GOLD PRICES hit a two-week low on Monday morning in London as the US Dollar traded higher as investors await the much anticipated speech from the Fed Chair Janet Yellen happening this Friday, writes Steffen Grosshauser at BullionVault.
Gold tested recent support levels as the metal quickly touched a low of $1331 per ounce before rising to $1336.
“The slow summer trade is yet to see a break of USD $1330 – $1360,” noted Swiss refiner MKS PAMP in their latest market update. “However we may receive a catalyst in the form of Federal Reserve Chair Janet Yellen’s Jackson Hole speech this Friday.”
For much of the past decade, Crispin Odey has been waiting for inflation to rear its ugly head. The fund manager has been positioned to take advantage of rising prices in his flagship hedge fund, the Odey European Fund, and has been trying to warn his investors about the risks of inflation through his annual Read More
Janet Yellen is due to speak at the Jackson Hole Economic Symposium in Wyoming where central bankers from around the world meet every year. This could produce some signal about the outlook of the U.S. economy, after Fed officials have hinted in the last few days of an increased probability of a further interest rate hike as early as this September.
The Fed vice-chairman Stanley Fischer said on Sunday that the U.S. economy was close to hitting the central bank’s targets for full employment and 2% inflation.
“It will be interesting if [Yellen] takes on the slightly more hawkish rhetoric of some of her colleagues of late, as that could potentially shake markets up a little,” said an analyst at ANZ Commodity Research on Monday.
“We think that a September move might be too early for the Fed to act, but by the same token, a December move could be late,” countered INTL FCStone analyst Edward Meir. However, the majority of market participants do not expect an increase before March next year, according to the CME’s FedWatch tool.
“The U.S. economic indicators are looking healthy and the probability of a U.S. rate hike will go up further in the coming months, rallying the dollar and putting pressure on gold,” said Barnabas Gan, an analyst at Asian bank OCBC.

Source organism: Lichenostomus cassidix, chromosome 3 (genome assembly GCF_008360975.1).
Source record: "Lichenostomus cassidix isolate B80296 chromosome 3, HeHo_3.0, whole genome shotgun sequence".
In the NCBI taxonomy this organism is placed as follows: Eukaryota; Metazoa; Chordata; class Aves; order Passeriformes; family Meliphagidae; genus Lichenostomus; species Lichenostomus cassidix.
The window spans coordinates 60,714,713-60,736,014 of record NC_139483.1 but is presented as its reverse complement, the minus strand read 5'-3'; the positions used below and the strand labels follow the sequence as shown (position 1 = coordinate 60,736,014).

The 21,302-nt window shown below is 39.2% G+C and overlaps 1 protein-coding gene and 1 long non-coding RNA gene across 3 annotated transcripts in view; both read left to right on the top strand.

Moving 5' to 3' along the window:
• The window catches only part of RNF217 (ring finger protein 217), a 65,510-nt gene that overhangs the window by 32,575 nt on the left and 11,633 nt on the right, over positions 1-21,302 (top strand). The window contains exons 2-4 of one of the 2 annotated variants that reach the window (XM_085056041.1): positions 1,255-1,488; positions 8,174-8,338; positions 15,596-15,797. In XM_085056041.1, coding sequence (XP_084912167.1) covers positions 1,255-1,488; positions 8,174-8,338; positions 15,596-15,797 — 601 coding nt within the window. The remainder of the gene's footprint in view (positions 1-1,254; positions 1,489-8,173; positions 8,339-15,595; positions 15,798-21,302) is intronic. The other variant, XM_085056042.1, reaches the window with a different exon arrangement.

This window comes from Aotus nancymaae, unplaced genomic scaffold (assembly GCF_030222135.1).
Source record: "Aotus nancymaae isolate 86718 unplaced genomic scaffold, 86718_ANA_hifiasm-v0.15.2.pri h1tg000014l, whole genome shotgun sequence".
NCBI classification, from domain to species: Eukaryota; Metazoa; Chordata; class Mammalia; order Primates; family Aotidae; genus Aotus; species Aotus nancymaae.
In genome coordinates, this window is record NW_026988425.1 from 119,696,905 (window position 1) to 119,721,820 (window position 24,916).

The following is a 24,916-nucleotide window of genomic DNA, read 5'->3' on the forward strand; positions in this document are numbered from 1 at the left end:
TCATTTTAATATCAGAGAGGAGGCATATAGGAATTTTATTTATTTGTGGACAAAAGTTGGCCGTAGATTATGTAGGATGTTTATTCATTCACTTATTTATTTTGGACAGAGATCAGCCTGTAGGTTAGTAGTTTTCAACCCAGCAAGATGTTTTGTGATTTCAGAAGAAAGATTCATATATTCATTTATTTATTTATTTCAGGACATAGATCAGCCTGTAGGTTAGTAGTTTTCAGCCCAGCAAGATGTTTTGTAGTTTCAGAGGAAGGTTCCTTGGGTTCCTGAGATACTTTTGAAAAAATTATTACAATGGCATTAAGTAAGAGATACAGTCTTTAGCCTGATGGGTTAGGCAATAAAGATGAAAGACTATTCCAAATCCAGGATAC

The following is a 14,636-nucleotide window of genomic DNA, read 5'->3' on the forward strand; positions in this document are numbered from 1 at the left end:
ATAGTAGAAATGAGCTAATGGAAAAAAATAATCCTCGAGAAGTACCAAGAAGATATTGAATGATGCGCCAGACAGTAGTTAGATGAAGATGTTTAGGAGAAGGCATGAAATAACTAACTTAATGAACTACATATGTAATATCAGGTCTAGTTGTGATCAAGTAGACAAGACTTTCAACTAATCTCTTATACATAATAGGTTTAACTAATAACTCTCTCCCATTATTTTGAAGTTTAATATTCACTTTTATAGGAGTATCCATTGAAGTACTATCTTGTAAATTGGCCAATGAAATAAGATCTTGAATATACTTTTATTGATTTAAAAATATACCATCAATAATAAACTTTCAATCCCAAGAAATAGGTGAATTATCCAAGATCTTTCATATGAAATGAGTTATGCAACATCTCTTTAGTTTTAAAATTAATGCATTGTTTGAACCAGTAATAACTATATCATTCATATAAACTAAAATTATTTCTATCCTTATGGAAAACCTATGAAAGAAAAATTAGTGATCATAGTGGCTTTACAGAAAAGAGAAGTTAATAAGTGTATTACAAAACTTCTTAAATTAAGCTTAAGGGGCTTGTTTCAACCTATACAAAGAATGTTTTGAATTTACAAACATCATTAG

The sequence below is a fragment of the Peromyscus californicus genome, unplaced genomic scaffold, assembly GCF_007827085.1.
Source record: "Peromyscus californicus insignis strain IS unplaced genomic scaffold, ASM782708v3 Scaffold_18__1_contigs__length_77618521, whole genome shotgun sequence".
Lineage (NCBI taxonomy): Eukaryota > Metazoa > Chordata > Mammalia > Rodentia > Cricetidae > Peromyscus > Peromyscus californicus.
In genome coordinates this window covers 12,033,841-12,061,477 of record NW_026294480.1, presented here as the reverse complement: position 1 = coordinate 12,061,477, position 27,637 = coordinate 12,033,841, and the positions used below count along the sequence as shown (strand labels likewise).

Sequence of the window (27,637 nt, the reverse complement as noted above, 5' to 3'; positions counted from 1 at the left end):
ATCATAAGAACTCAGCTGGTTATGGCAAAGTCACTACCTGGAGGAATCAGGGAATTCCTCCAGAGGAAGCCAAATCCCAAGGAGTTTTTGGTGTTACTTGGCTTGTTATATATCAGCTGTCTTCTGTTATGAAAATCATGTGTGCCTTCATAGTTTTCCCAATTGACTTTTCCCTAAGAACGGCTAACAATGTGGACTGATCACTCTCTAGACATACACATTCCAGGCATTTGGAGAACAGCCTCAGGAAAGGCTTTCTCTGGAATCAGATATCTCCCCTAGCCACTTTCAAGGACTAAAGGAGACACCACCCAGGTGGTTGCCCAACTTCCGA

The U.S. Dollar index, which tracks the greenback against a basket of other major currencies, slightly rebounded after it fell to a near two-month low of 94.07 last week.
Furthermore, “the weekend remarks out of the Bank of Japan provided support to the Dollar this morning, most pronounced in a sharp move lower in silver,” wrote MKS PAMP in a note, referring to the BOJ Governor Haruhiko Kuroda’s remark that Japan’s central bank would not rule out deepening a cut to negative rates.
Silver pulled back further from the $20 mark and dropped to a seven-week low by trading between the range of $18.76 and $19.10 per ounce so far on Monday. Platinum and palladium fell 0.6% and 0.7% respectively, while base metals were down an average of 0.5%.
Meanwhile in India, gold sales have been sluggish despite the start of the festive season. Markets were reported to be “dull” due to the soared prices this year. Gold imports in 2016 were also expected to fall to the lowest level in seven years. The combined demand for jewellery and investment fell significantly to 247 tonnes in the first half of 2016, a 42% year-on-year decrease, according to the market-development organization, the World Gold Council.
In contrast, the Russian Central Bank announced last week an addition of further 6 tonnes to their gold reserves in July. Since January, Russia added over 90 tonnes, which brings their holdings to more than 1,500 tonnes – the sixth biggest reserves in the world by country. Last year, Russia’s Central Bank added a record of 208 tonnes of gold to their holdings, while the country financially suffered from international sanctions and plummeting oil prices.
Back in Europe, the leaders of the Eurozone’s largest economies Germany, France and Italy were about to meet on Monday near Naples to discuss how to “relaunch Europe” after the Brexit.